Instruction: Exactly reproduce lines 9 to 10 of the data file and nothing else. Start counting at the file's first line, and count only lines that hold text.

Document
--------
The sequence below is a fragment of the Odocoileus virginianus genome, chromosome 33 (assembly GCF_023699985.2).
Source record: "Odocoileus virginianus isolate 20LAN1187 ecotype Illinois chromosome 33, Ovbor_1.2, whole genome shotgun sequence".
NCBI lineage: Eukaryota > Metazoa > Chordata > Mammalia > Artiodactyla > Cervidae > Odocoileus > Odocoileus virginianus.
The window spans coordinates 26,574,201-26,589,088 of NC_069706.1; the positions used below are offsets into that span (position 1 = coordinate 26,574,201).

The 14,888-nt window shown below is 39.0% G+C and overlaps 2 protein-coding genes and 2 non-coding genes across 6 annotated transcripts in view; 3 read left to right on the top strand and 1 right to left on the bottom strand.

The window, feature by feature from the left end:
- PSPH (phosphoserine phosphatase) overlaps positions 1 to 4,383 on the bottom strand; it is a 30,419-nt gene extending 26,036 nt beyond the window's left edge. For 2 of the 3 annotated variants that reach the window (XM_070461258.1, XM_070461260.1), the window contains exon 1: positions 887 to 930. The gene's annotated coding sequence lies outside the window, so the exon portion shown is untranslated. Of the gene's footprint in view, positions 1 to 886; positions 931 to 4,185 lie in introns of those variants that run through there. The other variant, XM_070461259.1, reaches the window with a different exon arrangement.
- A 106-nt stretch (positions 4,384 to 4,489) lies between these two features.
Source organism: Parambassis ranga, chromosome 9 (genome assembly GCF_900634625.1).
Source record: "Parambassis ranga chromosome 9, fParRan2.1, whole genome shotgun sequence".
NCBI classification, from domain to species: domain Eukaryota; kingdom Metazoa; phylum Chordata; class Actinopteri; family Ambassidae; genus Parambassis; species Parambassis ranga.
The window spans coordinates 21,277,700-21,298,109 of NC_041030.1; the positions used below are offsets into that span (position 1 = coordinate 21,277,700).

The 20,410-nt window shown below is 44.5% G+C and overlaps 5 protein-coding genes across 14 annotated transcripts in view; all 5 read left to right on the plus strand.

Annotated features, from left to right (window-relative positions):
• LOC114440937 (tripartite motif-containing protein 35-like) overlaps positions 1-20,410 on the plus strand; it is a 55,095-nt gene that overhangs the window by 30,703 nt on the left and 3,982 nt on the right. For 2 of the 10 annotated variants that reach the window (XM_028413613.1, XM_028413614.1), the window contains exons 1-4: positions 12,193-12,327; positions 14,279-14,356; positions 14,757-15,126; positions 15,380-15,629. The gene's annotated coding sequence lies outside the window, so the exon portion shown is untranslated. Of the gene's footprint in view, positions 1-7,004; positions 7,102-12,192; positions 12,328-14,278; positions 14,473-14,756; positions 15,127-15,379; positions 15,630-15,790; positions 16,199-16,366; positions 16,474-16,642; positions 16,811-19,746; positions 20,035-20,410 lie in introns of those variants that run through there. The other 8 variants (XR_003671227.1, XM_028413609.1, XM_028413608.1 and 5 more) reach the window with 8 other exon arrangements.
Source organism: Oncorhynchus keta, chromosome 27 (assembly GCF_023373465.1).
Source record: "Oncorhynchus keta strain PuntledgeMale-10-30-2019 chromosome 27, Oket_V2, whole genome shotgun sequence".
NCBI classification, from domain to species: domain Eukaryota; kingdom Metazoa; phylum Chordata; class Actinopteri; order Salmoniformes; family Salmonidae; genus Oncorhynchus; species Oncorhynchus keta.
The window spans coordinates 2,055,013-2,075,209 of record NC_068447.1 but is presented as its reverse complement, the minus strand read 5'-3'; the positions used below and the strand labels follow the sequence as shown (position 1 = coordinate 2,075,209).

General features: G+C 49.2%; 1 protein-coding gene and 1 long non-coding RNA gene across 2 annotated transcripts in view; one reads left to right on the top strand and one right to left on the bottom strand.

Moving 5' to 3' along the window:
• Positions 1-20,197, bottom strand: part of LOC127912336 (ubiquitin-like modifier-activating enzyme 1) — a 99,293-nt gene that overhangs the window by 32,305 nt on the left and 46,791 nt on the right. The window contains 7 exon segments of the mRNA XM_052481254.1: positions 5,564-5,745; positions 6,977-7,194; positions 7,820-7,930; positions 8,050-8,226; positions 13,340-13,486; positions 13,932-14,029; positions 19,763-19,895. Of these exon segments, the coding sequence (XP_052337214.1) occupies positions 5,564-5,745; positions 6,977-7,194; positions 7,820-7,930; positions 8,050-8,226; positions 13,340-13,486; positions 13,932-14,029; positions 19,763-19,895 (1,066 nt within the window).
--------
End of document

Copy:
Source organism: Parambassis ranga, chromosome 9 (genome assembly GCF_900634625.1).
Source record: "Parambassis ranga chromosome 9, fParRan2.1, whole genome shotgun sequence".